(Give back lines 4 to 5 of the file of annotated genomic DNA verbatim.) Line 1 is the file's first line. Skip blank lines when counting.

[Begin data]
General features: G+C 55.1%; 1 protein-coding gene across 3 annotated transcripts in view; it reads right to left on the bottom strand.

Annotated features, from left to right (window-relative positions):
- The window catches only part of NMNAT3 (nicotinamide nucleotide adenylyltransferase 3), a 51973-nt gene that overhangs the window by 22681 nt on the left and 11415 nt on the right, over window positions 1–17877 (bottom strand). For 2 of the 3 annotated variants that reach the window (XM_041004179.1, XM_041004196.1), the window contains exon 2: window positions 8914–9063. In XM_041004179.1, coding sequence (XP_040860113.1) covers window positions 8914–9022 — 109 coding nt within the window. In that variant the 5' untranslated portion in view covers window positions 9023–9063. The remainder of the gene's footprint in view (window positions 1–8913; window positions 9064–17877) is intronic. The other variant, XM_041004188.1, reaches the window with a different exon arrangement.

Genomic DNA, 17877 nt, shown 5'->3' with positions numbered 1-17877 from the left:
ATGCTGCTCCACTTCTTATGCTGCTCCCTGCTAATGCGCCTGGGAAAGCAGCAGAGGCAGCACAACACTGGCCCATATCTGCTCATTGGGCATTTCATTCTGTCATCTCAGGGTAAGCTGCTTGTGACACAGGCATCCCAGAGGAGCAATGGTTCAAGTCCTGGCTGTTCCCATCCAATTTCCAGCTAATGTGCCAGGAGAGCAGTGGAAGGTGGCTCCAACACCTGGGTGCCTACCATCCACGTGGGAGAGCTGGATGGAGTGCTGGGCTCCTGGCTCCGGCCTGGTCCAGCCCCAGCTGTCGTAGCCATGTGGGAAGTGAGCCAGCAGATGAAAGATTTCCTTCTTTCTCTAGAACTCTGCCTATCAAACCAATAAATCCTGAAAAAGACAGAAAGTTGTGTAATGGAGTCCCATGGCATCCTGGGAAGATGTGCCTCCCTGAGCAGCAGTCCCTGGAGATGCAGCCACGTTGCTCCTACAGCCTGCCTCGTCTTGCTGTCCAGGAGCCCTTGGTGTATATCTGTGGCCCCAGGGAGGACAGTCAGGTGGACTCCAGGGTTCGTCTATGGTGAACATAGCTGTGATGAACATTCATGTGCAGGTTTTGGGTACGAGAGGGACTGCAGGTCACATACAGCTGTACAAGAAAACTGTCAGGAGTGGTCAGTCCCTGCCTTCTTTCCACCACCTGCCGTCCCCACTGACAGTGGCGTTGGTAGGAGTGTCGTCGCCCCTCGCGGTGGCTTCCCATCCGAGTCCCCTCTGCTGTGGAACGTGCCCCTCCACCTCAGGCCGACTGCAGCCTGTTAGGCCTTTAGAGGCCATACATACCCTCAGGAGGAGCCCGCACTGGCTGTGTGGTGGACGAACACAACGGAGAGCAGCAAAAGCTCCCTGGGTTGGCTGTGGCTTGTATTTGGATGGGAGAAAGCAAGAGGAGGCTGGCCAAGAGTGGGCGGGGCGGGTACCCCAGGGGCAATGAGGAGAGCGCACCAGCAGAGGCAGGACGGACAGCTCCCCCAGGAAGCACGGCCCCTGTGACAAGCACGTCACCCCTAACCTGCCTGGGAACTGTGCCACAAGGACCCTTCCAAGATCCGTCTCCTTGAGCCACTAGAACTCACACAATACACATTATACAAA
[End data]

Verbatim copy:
Genomic DNA, 17877 nt, shown 5'->3' with positions numbered 1-17877 from the left:
ATGCTGCTCCACTTCTTATGCTGCTCCCTGCTAATGCGCCTGGGAAAGCAGCAGAGGCAGCACAACACTGGCCCATATCTGCTCATTGGGCATTTCATTCTGTCATCTCAGGGTAAGCTGCTTGTGACACAGGCATCCCAGAGGAGCAATGGTTCAAGTCCTGGCTGTTCCCATCCAATTTCCAGCTAATGTGCCAGGAGAGCAGTGGAAGGTGGCTCCAACACCTGGGTGCCTACCATCCACGTGGGAGAGCTGGATGGAGTGCTGGGCTCCTGGCTCCGGCCTGGTCCAGCCCCAGCTGTCGTAGCCATGTGGGAAGTGAGCCAGCAGATGAAAGATTTCCTTCTTTCTCTAGAACTCTGCCTATCAAACCAATAAATCCTGAAAAAGACAGAAAGTTGTGTAATGGAGTCCCATGGCATCCTGGGAAGATGTGCCTCCCTGAGCAGCAGTCCCTGGAGATGCAGCCACGTTGCTCCTACAGCCTGCCTCGTCTTGCTGTCCAGGAGCCCTTGGTGTATATCTGTGGCCCCAGGGAGGACAGTCAGGTGGACTCCAGGGTTCGTCTATGGTGAACATAGCTGTGATGAACATTCATGTGCAGGTTTTGGGTACGAGAGGGACTGCAGGTCACATACAGCTGTACAAGAAAACTGTCAGGAGTGGTCAGTCCCTGCCTTCTTTCCACCACCTGCCGTCCCCACTGACAGTGGCGTTGGTAGGAGTGTCGTCGCCCCTCGCGGTGGCTTCCCATCCGAGTCCCCTCTGCTGTGGAACGTGCCCCTCCACCTCAGGCCGACTGCAGCCTGTTAGGCCTTTAGAGGCCATACATACCCTCAGGAGGAGCCCGCACTGGCTGTGTGGTGGACGAACACAACGGAGAGCAGCAAAAGCTCCCTGGGTTGGCTGTGGCTTGTATTTGGATGGGAGAAAGCAAGAGGAGGCTGGCCAAGAGTGGGCGGGGCGGGTACCCCAGGGGCAATGAGGAGAGCGCACCAGCAGAGGCAGGACGGACAGCTCCCCCAGGAAGCACGGCCCCTGTGACAAGCACGTCACCCCTAACCTGCCTGGGAACTGTGCCACAAGGACCCTTCCAAGATCCGTCTCCTTGAGCCACTAGAACTCACACAATACACATTATACAAA